How high-altitude balloon missions stay on track

Mark and Cassie with their STRATODEAN High Altitude Balloon

Mark and Cassie with their STRATODEAN High Altitude Balloon

In The Register Lester Haines interviews radio amateur Daniel Richman M0ZDR (ex-M6DRX) about the impressive Cambridge University Space Flight (CUSF) Landing Predictor.

Rob Anderson wrote the original landing predictor for High Altitude Balloons in 2008. Since then it’s been continually updated to improve performance, and now offers anyone wanting to send a balloon aloft the chance of seeing very quickly indeed just where it’ll burst and where they should head to recover their precious load.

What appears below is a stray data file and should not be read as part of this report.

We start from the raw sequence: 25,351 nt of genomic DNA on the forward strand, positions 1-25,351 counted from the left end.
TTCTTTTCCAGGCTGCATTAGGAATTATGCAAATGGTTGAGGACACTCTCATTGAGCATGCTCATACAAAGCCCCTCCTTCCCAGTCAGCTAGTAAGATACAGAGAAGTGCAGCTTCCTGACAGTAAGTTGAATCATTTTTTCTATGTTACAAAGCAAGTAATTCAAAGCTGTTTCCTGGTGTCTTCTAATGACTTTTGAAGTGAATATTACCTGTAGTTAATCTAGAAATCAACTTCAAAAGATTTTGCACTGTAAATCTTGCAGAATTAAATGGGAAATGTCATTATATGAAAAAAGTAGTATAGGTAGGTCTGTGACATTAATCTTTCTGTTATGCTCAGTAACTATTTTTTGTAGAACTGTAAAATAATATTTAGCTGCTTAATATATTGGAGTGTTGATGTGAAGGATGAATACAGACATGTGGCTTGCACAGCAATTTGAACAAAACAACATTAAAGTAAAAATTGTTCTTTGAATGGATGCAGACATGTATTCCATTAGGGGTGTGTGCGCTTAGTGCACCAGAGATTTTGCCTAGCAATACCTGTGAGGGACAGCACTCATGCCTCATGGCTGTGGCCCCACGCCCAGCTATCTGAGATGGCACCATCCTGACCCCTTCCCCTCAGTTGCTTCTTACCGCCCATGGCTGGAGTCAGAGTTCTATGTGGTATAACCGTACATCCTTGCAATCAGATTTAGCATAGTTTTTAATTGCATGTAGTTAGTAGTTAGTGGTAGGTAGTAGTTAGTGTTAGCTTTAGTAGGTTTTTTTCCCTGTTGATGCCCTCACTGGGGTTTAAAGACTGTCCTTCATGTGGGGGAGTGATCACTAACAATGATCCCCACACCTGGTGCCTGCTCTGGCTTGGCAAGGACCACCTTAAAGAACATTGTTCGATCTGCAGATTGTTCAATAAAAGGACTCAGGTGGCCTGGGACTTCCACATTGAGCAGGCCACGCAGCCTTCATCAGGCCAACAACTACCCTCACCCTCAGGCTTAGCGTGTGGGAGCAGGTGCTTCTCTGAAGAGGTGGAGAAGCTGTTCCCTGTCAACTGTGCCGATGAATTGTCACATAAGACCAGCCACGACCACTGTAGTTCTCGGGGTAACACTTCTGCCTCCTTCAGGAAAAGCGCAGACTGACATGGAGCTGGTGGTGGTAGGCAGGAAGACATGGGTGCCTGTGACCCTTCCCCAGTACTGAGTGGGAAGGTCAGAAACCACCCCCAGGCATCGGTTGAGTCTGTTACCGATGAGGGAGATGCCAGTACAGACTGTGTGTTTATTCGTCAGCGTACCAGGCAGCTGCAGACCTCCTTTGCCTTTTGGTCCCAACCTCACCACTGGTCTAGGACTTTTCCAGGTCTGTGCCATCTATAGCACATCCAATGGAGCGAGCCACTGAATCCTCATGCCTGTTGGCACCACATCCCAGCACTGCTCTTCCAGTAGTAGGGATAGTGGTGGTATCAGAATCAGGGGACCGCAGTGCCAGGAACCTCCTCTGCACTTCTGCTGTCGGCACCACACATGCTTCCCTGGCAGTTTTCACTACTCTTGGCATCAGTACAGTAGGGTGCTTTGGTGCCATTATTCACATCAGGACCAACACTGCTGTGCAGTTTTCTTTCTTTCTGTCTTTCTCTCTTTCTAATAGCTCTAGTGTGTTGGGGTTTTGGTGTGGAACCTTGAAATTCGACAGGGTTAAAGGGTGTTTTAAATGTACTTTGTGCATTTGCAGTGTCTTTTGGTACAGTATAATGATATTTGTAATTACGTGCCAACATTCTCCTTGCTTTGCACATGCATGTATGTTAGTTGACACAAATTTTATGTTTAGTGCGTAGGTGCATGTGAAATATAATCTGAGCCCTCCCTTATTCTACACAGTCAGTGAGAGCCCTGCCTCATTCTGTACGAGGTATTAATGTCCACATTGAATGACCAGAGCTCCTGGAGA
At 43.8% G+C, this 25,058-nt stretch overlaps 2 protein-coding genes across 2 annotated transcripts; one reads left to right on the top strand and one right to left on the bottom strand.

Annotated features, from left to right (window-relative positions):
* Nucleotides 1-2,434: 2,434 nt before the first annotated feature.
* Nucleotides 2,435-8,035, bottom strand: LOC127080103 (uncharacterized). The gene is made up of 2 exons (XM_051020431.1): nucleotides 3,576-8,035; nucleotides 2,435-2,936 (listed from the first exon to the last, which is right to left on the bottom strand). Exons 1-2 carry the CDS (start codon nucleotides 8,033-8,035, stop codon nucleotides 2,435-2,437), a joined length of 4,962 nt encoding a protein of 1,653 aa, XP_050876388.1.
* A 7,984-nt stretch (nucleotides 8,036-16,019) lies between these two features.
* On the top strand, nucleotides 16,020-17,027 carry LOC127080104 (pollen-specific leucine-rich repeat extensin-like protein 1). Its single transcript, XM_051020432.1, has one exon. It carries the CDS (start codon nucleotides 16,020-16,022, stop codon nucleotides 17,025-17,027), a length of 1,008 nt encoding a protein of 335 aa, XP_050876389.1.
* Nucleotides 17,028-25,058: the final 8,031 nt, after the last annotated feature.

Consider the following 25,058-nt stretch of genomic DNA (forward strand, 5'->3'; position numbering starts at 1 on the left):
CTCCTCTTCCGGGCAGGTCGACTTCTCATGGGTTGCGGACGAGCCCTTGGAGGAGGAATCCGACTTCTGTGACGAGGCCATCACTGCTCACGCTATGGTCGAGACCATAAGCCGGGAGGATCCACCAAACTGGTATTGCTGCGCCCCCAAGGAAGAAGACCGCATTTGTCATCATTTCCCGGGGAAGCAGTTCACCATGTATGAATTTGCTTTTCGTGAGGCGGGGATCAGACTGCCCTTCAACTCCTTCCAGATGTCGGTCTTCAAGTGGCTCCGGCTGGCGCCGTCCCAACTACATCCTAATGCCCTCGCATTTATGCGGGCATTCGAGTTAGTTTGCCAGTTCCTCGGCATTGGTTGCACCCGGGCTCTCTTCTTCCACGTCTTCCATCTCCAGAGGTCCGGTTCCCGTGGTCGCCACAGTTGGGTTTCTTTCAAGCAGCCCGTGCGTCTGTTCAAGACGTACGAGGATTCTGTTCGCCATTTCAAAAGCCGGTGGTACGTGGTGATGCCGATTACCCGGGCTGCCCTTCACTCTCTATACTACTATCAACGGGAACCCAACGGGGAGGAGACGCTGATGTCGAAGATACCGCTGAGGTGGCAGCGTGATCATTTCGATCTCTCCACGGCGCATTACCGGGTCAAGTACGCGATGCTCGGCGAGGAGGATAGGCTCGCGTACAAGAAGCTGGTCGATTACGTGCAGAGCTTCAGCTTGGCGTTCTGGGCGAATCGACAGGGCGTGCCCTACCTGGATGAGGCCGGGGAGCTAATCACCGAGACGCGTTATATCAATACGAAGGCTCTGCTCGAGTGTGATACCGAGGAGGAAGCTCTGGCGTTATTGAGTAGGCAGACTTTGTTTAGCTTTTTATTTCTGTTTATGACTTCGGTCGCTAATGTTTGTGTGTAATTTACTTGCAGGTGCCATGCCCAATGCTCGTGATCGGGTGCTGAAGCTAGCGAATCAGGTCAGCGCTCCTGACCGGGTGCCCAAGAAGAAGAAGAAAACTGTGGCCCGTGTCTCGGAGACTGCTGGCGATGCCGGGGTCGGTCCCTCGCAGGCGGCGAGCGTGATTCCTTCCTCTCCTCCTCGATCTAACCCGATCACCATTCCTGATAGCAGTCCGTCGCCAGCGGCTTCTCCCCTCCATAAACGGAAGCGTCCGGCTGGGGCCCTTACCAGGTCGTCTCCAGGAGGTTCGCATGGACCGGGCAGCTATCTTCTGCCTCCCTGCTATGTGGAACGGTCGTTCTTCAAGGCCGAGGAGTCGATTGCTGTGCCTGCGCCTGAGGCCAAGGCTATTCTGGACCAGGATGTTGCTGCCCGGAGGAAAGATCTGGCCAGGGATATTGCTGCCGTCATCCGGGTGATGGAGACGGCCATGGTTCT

Others who’ve worked on the predictor in the past five years are Fergus Noble M0NBL, Ed Moore M0TEK, Jon Sowman M0JSN and Adam Greig M0RND.

Read Fair winds and following servers: The art of flight prediction

CUSF Landing Predictor

Daniel then M6DRX was one of three pupils at the Reading School who in 2010 built the Alien-1 high altitude balloon

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